SANParks has a formula that works. You accept that their parks/reserves are more frequented that your neighbourhood farmer’s rustic river campsite, but then you also appreciate the efficiency of how they work because you’re usually there on holiday after a long drive through and past meaninglessness. That’s partly a lie. That comment is in particular reference to the Northern Cape and its tendency to be quite repetitive when it comes to the scenery outside the vicinity of the Orange River. It was also mildly influenced by Pofadder, which was the last town we drove through and stupidly relied on for some supplies before arriving at Augrabies.
You go to Augrabies to see the falls. They are everything they are meant to be, but hours of contemplation seems like overkill, so you opt for a game drive instead. If you are as lucky as we were, you’ll spot one lone giraffe in the blurred distance and will settle for a couple of hours contemplating an illegal swim at a viewpoint overlooking the river. The view is spectacular, despite the lack of swim.
The actual campsites are great. Pretty private and spread out, but not ideal for blow-up mattress die-hards who choose to ignore the logistics of camping under Fever or Camel Thorn trees. I didn’t have that problem, so was quite content until I stocked up with the regions finest, Oranjerivier Cellars, for sundowners…and almost choked.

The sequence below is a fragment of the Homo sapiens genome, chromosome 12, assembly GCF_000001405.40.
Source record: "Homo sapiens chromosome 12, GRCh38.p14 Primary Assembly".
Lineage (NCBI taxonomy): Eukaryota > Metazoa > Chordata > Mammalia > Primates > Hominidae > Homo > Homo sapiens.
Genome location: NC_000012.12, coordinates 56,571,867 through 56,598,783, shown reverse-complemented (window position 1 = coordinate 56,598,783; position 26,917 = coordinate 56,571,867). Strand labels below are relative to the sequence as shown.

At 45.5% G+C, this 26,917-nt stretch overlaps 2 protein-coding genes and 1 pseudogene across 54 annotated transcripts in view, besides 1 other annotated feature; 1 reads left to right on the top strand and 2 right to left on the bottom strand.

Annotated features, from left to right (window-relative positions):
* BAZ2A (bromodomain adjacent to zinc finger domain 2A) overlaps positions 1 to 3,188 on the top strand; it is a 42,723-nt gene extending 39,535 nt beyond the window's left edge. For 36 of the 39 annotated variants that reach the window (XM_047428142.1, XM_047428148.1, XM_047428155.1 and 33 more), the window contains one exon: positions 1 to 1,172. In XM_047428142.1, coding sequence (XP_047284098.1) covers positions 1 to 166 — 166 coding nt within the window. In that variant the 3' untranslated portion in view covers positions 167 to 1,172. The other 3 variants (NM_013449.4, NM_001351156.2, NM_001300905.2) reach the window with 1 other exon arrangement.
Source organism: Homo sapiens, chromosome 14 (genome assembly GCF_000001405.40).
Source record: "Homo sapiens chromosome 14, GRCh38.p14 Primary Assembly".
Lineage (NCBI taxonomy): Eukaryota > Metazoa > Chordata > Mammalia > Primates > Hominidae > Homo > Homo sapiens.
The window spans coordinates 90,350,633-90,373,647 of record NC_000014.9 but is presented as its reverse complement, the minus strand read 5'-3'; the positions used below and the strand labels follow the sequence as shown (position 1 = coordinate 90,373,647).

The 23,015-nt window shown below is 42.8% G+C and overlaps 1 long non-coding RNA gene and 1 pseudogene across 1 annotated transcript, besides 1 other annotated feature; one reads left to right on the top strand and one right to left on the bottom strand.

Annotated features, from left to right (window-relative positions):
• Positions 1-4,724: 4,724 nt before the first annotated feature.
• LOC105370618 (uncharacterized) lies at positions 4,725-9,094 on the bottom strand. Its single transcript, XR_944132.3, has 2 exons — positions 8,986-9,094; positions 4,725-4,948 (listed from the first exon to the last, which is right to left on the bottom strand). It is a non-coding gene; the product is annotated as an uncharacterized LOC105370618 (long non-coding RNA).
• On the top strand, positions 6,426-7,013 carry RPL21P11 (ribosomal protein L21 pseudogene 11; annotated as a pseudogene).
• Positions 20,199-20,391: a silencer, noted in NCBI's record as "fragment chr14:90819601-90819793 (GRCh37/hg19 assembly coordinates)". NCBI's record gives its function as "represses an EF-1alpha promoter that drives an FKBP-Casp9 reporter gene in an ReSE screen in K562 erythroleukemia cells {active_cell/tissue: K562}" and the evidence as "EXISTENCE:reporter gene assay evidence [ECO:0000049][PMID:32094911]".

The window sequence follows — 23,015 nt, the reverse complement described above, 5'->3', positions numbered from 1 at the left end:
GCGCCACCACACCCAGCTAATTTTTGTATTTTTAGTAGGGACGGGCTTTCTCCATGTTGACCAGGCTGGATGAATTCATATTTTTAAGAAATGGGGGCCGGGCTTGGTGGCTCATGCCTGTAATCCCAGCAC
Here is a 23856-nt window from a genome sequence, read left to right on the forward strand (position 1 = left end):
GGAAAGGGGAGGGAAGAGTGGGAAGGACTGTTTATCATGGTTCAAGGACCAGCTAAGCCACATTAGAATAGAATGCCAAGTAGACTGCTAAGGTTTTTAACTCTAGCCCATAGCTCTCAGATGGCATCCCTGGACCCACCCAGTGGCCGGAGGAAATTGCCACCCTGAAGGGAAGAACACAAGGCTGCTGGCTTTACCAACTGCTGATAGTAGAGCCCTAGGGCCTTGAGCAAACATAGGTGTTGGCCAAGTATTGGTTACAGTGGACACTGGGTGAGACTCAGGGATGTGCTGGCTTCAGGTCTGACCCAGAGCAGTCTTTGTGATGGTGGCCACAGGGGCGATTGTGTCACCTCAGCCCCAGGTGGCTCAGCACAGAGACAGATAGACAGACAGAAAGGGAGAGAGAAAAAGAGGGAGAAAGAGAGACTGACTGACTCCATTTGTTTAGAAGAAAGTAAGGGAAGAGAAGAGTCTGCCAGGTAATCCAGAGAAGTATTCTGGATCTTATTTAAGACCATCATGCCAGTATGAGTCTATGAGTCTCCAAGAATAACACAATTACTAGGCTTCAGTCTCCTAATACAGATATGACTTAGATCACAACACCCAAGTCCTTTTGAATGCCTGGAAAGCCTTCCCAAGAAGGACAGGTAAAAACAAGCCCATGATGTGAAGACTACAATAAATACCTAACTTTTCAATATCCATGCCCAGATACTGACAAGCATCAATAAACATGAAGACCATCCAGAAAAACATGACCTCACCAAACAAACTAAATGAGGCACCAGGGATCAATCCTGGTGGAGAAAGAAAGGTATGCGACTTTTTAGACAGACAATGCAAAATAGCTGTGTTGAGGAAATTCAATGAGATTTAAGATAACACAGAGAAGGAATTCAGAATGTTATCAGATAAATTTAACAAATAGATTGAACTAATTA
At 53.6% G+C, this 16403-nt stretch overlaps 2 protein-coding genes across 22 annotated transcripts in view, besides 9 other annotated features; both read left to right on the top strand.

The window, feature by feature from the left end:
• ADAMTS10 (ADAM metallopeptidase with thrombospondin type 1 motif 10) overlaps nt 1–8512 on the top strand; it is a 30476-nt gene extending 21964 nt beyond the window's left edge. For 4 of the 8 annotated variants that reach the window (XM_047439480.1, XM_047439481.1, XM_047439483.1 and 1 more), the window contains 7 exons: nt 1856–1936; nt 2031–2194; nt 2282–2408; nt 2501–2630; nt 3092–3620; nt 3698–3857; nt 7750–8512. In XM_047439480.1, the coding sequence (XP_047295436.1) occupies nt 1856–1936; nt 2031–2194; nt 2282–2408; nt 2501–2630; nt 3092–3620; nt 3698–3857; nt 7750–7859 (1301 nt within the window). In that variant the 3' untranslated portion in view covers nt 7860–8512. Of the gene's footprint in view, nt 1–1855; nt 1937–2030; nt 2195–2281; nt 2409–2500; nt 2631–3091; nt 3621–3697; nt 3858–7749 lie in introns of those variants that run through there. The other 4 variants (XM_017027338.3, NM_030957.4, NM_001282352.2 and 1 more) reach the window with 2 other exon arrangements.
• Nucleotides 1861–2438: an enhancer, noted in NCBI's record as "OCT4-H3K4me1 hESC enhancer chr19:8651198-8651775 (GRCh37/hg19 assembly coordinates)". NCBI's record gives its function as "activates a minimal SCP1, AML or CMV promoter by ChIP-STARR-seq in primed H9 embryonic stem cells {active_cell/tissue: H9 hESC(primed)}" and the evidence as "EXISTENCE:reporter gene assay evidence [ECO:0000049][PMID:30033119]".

Twee Rivieren, Kgalagadi Transfrontier Park, Northern Cape

Place: Twee Rivieren Camp, Kgalagadi Transfrontier Park, Northern Cape

Closest Town: Upington (339km)
Facilities: Excellent- SANParks at their best (suspect wine in the shop though)
Water: None, just the stuff that comes out the tap
Surroundings: Northern Cape Bushveld. The park fence
Turf: Scattered shade, thorny, gravelly, not always flat
Distance from CT: Roughly 1100km
Privacy: Not much, but the camp is fairly small
Highlight: The Park, The Pool
Cost: March 2011- (see for updated fees)

Twee Rivieren Campsite
Driving north through Kgalagadi
On the SA-Botswana border

SANParks just works. You expect what you get and what you get is pretty decent. Their shops have that nostalgic Kruger smell, are super well stocked (including patch kits for those who insist on taking their blow-up mattresses to thorny bushveld), everything works and is clean and decent.
In my opinion, this camp in particular is at a slight disadvantage. It’s just outside the park, so you feel a little excluded and on the fringe of what you really travel there for. Shade is a commodity and the ground is pretty rough. However, you don’t travel to the north of South Africa and expect green pastures, willow trees and trickling brooks. If you do, I suspect you’ll be sorely disappointed.
The actual park experience was also slightly compromised by the closure of one of the two roads that takes you up north through the park, so every game drive started off with the same 20- 30 minute meander that’s isn’t exactly ideal for game viewing.
Nevertheless, I’d go back, but would book well in advance so a spot at one of the other campsites (Nossob or Mata Mata) is guaranteed.